Sen. Ron Johnson of Wisconsin on Wednesday became the first Republican member to publicly declare opposition to the Senate GOP tax bill.
In a statement, Johnson said that the bill — named the Tax Cuts and Jobs Act (TCJA) — gives a lager percentage of benefits to large corporations while shorting smaller, pass-through businesses.
"Unfortunately, neither the House nor Senate bill provide fair treatment, so I do not support either in their current versions," Johnson said in a statement. "I do, however, look forward to working with my colleagues to address the disparity so I can support the final version."
Johnson told The Wall Street Journal's Siobhan Hughes that the bill, the Tax Cuts and Jobs Act, said that Republicans would need to seriously change the bill for him to support it.
"If they can pass it without me, let them," Johnson said. "I'm not going to vote for this tax package."
For Johnson, the biggest issue was the relative benefits for multinational corporations compared to pass-through entities, such as limited liability corporations and S-corporations.
Additionally, Johnson said that he did not like the process being used to pass the TCJA. The bill was released last Thursday after being kept under wraps. Recent changes have come rapidly.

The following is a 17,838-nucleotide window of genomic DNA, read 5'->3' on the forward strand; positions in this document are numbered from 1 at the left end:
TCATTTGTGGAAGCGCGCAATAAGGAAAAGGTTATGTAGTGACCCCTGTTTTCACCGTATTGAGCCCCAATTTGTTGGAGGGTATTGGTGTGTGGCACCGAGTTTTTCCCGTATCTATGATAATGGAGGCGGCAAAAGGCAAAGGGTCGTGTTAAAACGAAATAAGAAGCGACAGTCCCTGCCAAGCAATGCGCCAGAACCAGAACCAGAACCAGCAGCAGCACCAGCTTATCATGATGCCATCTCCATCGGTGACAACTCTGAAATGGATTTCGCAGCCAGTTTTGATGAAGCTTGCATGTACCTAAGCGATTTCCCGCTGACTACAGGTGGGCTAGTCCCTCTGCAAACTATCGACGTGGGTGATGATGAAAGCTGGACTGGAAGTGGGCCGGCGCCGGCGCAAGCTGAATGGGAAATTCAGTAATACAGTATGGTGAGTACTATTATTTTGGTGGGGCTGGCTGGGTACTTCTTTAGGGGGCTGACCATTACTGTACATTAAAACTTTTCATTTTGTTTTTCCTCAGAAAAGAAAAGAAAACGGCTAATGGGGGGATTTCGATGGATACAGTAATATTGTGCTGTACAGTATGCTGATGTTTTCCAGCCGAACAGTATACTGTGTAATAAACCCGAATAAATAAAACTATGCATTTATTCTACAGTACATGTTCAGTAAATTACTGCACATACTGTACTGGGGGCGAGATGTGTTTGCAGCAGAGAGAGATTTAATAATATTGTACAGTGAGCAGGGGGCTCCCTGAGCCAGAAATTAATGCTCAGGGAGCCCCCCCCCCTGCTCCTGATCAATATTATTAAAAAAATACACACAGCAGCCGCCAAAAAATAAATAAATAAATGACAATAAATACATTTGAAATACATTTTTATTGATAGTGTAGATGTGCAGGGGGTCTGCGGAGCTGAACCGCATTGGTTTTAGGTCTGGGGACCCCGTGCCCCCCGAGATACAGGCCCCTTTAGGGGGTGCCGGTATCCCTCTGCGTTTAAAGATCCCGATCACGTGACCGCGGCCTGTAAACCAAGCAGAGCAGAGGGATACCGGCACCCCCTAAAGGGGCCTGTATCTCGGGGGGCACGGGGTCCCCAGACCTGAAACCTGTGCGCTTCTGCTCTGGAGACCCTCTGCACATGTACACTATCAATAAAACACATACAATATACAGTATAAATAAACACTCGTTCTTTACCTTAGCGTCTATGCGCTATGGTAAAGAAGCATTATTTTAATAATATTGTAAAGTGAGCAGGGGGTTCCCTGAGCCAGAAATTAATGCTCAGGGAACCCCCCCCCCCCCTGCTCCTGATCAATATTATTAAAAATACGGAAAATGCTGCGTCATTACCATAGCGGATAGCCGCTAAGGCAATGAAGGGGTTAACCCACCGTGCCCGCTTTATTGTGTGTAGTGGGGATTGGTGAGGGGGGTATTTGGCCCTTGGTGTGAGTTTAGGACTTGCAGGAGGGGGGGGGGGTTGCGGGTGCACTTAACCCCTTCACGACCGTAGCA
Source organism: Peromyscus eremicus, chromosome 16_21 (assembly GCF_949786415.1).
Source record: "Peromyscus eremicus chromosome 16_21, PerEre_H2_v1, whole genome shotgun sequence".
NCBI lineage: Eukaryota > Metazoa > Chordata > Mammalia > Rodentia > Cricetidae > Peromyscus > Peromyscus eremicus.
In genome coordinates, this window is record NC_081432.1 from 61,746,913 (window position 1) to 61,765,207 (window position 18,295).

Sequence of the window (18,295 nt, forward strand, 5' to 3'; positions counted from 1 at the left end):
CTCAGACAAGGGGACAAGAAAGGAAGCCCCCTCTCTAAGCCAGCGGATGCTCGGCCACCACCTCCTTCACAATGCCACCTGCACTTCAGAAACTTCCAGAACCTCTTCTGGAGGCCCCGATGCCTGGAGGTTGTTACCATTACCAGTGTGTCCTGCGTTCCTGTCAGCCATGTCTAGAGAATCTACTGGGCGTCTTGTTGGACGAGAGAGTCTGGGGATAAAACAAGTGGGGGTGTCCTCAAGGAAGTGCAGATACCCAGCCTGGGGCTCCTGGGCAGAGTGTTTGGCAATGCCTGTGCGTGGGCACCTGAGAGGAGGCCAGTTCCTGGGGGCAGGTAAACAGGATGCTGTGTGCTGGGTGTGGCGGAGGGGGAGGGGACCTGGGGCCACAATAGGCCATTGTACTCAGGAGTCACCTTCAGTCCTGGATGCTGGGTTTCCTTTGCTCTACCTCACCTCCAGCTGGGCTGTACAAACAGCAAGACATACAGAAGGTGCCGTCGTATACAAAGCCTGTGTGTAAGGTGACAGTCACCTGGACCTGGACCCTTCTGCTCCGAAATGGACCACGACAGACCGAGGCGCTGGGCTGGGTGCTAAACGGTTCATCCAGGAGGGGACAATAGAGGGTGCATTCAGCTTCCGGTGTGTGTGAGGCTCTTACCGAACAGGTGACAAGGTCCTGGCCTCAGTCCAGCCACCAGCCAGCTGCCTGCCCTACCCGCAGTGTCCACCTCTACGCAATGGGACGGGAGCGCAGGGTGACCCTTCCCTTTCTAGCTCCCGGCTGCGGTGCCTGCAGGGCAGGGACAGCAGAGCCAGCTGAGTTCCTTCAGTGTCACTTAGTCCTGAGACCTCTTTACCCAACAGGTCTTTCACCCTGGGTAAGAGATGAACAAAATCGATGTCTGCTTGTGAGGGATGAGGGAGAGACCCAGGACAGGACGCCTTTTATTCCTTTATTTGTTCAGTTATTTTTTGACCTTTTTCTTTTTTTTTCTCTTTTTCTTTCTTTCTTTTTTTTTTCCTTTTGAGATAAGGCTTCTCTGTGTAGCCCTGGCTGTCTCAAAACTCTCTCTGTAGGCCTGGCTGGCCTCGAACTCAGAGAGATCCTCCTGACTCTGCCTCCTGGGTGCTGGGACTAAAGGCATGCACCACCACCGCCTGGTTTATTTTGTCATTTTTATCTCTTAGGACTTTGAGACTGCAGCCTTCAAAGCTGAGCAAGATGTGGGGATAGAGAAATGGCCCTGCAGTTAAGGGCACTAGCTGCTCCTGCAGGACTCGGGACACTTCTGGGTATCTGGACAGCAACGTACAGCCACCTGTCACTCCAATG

"I don’t like that process," Mr. Johnson told the Journal. "I find it pretty offensive, personally."
Republicans can afford only two defections. While GOP leaders are moving the bill through the budget reconciliation process, which only requires a simply majority vote in the Senate, Republicans control only 52 Senate seats.
Already, a handful of Republican senators have expressed misgivings about the legislation.
Moderates like Sen. Susan Collins have expressed concern over how much of the bill's benefits could go to wealthier Americans, as well as the bill's proposed repeal of the Affordable Care Act's individual mandate. Others like Sens. Jeff Flake and Bob Corker wavered over the huge amount of federal debt that would be added under the bill.
Here is Johnson's full statement:
"We have an opportunity to enact paradigm-shifting tax reform that makes American businesses globally competitive, helps our economy reach its full potential, and creates greater opportunity and bigger paychecks for every American. In doing so, it is important to maintain the domestic competitive position and balance between large publicly traded C corporations and “pass-through entities” (subchapter S corporations, partnerships and sole proprietorships). These businesses truly are the engines of innovation and job creation throughout our economy, and they should not be left behind. Unfortunately, neither the House nor Senate bill provide fair treatment, so I do not support either in their current versions. I do, however, look forward to working with my colleagues to address the disparity so I can support the final version."